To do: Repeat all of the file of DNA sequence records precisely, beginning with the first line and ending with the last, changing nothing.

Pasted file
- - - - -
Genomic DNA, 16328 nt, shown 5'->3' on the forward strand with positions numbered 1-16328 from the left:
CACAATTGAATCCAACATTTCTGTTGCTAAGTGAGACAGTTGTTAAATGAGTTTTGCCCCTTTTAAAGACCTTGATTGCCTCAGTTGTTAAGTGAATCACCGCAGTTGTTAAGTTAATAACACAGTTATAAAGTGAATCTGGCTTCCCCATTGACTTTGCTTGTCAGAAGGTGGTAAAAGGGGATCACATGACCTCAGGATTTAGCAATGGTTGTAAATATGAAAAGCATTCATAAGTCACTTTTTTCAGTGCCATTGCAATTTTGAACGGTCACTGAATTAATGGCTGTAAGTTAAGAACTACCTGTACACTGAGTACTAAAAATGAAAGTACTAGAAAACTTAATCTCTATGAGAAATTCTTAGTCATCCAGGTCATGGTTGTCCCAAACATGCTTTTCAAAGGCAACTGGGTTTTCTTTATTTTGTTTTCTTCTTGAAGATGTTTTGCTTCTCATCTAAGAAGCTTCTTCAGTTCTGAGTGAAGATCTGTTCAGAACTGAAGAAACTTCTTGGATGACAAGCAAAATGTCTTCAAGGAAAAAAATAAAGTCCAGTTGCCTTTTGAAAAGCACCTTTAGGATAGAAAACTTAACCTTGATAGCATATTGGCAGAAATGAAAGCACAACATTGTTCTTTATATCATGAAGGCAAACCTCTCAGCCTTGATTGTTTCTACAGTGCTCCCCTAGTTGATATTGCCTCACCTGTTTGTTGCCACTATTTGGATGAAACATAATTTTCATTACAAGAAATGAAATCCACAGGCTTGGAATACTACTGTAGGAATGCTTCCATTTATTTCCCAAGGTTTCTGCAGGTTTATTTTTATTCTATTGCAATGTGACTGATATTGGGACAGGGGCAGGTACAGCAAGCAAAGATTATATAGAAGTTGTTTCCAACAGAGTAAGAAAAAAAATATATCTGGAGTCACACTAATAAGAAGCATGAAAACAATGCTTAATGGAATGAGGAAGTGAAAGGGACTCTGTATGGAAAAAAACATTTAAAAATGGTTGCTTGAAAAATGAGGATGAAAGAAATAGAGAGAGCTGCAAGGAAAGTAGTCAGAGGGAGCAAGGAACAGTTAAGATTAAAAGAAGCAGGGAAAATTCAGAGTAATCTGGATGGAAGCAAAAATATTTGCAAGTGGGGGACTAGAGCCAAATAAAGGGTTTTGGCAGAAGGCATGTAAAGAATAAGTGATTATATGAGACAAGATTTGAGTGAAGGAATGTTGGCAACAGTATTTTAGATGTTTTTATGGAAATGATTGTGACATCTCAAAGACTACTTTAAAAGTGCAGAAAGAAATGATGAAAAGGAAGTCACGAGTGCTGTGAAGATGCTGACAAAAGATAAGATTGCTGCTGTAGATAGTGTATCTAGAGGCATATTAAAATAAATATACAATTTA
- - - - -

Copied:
Genomic DNA, 16328 nt, shown 5'->3' on the forward strand with positions numbered 1-16328 from the left:
CACAATTGAATCCAACATTTCTGTTGCTAAGTGAGACAGTTGTTAAATGAGTTTTGCCCCTTTTAAAGACCTTGATTGCCTCAGTTGTTAAGTGAATCACCGCAGTTGTTAAGTTAATAACACAGTTATAAAGTGAATCTGGCTTCCCCATTGACTTTGCTTGTCAGAAGGTGGTAAAAGGGGATCACATGACCTCAGGATTTAGCAATGGTTGTAAATATGAAAAGCATTCATAAGTCACTTTTTTCAGTGCCATTGCAATTTTGAACGGTCACTGAATTAATGGCTGTAAGTTAAGAACTACCTGTACACTGAGTACTAAAAATGAAAGTACTAGAAAACTTAATCTCTATGAGAAATTCTTAGTCATCCAGGTCATGGTTGTCCCAAACATGCTTTTCAAAGGCAACTGGGTTTTCTTTATTTTGTTTTCTTCTTGAAGATGTTTTGCTTCTCATCTAAGAAGCTTCTTCAGTTCTGAGTGAAGATCTGTTCAGAACTGAAGAAACTTCTTGGATGACAAGCAAAATGTCTTCAAGGAAAAAAATAAAGTCCAGTTGCCTTTTGAAAAGCACCTTTAGGATAGAAAACTTAACCTTGATAGCATATTGGCAGAAATGAAAGCACAACATTGTTCTTTATATCATGAAGGCAAACCTCTCAGCCTTGATTGTTTCTACAGTGCTCCCCTAGTTGATATTGCCTCACCTGTTTGTTGCCACTATTTGGATGAAACATAATTTTCATTACAAGAAATGAAATCCACAGGCTTGGAATACTACTGTAGGAATGCTTCCATTTATTTCCCAAGGTTTCTGCAGGTTTATTTTTATTCTATTGCAATGTGACTGATATTGGGACAGGGGCAGGTACAGCAAGCAAAGATTATATAGAAGTTGTTTCCAACAGAGTAAGAAAAAAAATATATCTGGAGTCACACTAATAAGAAGCATGAAAACAATGCTTAATGGAATGAGGAAGTGAAAGGGACTCTGTATGGAAAAAAACATTTAAAAATGGTTGCTTGAAAAATGAGGATGAAAGAAATAGAGAGAGCTGCAAGGAAAGTAGTCAGAGGGAGCAAGGAACAGTTAAGATTAAAAGAAGCAGGGAAAATTCAGAGTAATCTGGATGGAAGCAAAAATATTTGCAAGTGGGGGACTAGAGCCAAATAAAGGGTTTTGGCAGAAGGCATGTAAAGAATAAGTGATTATATGAGACAAGATTTGAGTGAAGGAATGTTGGCAACAGTATTTTAGATGTTTTTATGGAAATGATTGTGACATCTCAAAGACTACTTTAAAAGTGCAGAAAGAAATGATGAAAAGGAAGTCACGAGTGCTGTGAAGATGCTGACAAAAGATAAGATTGCTGCTGTAGATAGTGTATCTAGAGGCATATTAAAATAAATATACAATTTA